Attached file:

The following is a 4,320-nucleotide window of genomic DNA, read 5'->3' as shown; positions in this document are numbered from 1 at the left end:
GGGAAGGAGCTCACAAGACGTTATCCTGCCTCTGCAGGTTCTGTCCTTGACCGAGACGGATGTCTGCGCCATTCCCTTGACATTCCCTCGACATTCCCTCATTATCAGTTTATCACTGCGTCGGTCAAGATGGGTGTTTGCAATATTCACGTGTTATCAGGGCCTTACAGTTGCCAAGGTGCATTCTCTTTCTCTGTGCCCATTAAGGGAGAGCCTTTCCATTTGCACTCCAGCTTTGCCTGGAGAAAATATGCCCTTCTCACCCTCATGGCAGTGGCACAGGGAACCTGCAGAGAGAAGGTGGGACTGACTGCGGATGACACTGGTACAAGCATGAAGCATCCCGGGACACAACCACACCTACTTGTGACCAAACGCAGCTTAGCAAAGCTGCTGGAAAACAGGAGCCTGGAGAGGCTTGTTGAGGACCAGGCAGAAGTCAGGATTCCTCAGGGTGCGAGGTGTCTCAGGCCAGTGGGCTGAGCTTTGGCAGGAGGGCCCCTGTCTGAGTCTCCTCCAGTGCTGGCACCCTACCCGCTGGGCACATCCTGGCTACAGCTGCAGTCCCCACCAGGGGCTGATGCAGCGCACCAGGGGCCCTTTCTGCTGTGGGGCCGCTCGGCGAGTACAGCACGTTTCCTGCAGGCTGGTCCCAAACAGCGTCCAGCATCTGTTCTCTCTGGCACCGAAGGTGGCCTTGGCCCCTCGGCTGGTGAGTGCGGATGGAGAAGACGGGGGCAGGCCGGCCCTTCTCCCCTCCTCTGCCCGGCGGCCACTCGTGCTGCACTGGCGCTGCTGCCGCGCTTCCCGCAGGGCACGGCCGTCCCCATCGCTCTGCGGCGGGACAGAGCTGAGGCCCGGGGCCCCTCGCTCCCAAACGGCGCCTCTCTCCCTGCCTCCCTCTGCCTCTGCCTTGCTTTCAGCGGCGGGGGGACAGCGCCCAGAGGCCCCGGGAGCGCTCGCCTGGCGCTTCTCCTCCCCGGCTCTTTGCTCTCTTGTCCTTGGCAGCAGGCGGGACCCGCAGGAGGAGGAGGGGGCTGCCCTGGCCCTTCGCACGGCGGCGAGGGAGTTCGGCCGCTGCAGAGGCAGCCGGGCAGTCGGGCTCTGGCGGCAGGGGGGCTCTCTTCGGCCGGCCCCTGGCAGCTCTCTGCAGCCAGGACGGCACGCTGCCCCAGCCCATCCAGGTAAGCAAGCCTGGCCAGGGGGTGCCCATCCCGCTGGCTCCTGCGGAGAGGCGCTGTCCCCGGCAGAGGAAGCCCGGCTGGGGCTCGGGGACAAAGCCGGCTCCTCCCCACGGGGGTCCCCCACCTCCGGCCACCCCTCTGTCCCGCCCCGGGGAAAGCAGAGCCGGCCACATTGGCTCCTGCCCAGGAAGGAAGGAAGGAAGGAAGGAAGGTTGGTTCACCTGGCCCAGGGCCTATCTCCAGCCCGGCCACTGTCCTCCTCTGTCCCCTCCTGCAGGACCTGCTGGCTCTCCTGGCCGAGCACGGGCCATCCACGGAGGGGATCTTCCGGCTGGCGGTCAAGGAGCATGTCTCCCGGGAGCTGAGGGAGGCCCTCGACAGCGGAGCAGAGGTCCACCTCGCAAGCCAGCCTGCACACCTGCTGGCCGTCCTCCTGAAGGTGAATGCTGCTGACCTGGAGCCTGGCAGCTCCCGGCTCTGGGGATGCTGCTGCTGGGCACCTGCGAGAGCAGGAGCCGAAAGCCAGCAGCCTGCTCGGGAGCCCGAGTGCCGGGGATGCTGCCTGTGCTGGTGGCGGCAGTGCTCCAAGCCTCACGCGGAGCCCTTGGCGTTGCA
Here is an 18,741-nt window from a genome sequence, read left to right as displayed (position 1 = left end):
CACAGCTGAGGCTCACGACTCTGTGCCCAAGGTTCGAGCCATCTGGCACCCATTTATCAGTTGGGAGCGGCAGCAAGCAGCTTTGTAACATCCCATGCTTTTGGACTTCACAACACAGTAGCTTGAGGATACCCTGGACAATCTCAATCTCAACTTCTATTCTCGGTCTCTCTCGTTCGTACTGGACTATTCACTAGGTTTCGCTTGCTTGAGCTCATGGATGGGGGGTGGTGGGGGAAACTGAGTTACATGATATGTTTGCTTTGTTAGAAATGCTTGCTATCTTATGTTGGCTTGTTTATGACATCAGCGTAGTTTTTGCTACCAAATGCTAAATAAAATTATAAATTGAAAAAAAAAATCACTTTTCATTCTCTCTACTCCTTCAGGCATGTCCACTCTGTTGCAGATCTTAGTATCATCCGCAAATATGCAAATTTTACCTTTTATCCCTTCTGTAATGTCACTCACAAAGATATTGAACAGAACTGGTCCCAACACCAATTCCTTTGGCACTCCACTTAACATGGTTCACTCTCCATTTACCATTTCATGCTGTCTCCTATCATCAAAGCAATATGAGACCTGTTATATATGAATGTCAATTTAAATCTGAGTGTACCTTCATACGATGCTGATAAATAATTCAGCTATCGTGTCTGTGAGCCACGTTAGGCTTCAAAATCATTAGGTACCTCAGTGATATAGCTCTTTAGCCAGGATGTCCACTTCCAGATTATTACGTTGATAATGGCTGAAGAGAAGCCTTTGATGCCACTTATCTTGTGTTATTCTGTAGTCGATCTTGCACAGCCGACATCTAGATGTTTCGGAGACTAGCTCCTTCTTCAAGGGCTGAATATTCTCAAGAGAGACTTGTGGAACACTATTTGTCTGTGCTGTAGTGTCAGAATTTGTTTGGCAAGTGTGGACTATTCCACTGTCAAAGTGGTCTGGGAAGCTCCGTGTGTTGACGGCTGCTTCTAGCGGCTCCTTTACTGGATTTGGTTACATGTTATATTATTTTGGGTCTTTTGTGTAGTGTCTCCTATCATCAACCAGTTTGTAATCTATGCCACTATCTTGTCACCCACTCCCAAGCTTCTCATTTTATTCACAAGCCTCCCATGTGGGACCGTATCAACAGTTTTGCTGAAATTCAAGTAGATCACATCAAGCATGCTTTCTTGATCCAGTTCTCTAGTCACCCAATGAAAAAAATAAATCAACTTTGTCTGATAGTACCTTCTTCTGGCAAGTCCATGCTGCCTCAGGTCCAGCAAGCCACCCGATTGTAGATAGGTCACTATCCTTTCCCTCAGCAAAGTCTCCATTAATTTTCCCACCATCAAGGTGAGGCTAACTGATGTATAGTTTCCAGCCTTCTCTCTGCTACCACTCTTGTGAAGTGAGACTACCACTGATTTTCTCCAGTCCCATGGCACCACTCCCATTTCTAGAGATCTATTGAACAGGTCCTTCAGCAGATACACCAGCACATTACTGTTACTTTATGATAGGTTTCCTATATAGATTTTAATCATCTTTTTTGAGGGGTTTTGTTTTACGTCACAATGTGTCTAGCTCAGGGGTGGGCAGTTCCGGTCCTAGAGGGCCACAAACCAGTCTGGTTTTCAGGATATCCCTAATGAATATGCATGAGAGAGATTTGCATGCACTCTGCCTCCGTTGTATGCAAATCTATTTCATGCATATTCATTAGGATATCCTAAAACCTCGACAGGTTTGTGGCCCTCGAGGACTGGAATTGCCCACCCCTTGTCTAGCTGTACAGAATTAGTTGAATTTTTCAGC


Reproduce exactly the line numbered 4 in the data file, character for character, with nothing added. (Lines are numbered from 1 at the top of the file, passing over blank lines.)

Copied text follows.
CACAGCTGAGGCTCACGACTCTGTGCCCAAGGTTCGAGCCATCTGGCACCCATTTATCAGTTGGGAGCGGCAGCAAGCAGCTTTGTAACATCCCATGCTTTTGGACTTCACAACACAGTAGCTTGAGGATACCCTGGACAATCTCAATCTCAACTTCTATTCTCGGTCTCTCTCGTTCGTACTGGACTATTCACTAGGTTTCGCTTGCTTGAGCTCATGGATGGGGGGTGGTGGGGGAAACTGAGTTACATGATATGTTTGCTTTGTTAGAAATGCTTGCTATCTTATGTTGGCTTGTTTATGACATCAGCGTAGTTTTTGCTACCAAATGCTAAATAAAATTATAAATTGAAAAAAAAAATCACTTTTCATTCTCTCTACTCCTTCAGGCATGTCCACTCTGTTGCAGATCTTAGTATCATCCGCAAATATGCAAATTTTACCTTTTATCCCTTCTGTAATGTCACTCACAAAGATATTGAACAGAACTGGTCCCAACACCAATTCCTTTGGCACTCCACTTAACATGGTTCACTCTCCATTTACCATTTCATGCTGTCTCCTATCATCAAAGCAATATGAGACCTGTTATATATGAATGTCAATTTAAATCTGAGTGTACCTTCATACGATGCTGATAAATAATTCAGCTATCGTGTCTGTGAGCCACGTTAGGCTTCAAAATCATTAGGTACCTCAGTGATATAGCTCTTTAGCCAGGATGTCCACTTCCAGATTATTACGTTGATAATGGCTGAAGAGAAGCCTTTGATGCCACTTATCTTGTGTTATTCTGTAGTCGATCTTGCACAGCCGACATCTAGATGTTTCGGAGACTAGCTCCTTCTTCAAGGGCTGAATATTCTCAAGAGAGACTTGTGGAACACTATTTGTCTGTGCTGTAGTGTCAGAATTTGTTTGGCAAGTGTGGACTATTCCACTGTCAAAGTGGTCTGGGAAGCTCCGTGTGTTGACGGCTGCTTCTAGCGGCTCCTTTACTGGATTTGGTTACATGTTATATTATTTTGGGTCTTTTGTGTAGTGTCTCCTATCATCAACCAGTTTGTAATCTATGCCACTATCTTGTCACCCACTCCCAAGCTTCTCATTTTATTCACAAGCCTCCCATGTGGGACCGTATCAACAGTTTTGCTGAAATTCAAGTAGATCACATCAAGCATGCTTTCTTGATCCAGTTCTCTAGTCACCCAATGAAAAAAATAAATCAACTTTGTCTGATAGTACCTTCTTCTGGCAAGTCCATGCTGCCTCAGGTCCAGCAAGCCACCCGATTGTAGATAGGTCACTATCCTTTCCCTCAGCAAAGTCTCCATTAATTTTCCCACCATCAAGGTGAGGCTAACTGATGTATAGTTTCCAGCCTTCTCTCTGCTACCACTCTTGTGAAGTGAGACTACCACTGATTTTCTCCAGTCCCATGGCACCACTCCCATTTCTAGAGATCTATTGAACAGGTCCTTCAGCAGATACACCAGCACATTACTGTTACTTTATGATAGGTTTCCTATATAGATTTTAATCATCTTTTTTGAGGGGTTTTGTTTTACGTCACAATGTGTCTAGCTCAGGGGTGGGCAGTTCCGGTCCTAGAGGGCCACAAACCAGTCTGGTTTTCAGGATATCCCTAATGAATATGCATGAGAGAGATTTGCATGCACTCTGCCTCCGTTGTATGCAAATCTATTTCATGCATATTCATTAGGATATCCTAAAACCTCGACAGGTTTGTGGCCCTCGAGGACTGGAATTGCCCACCCCTTGTCTAGCTGTACAGAATTAGTTGAATTTTTCAGC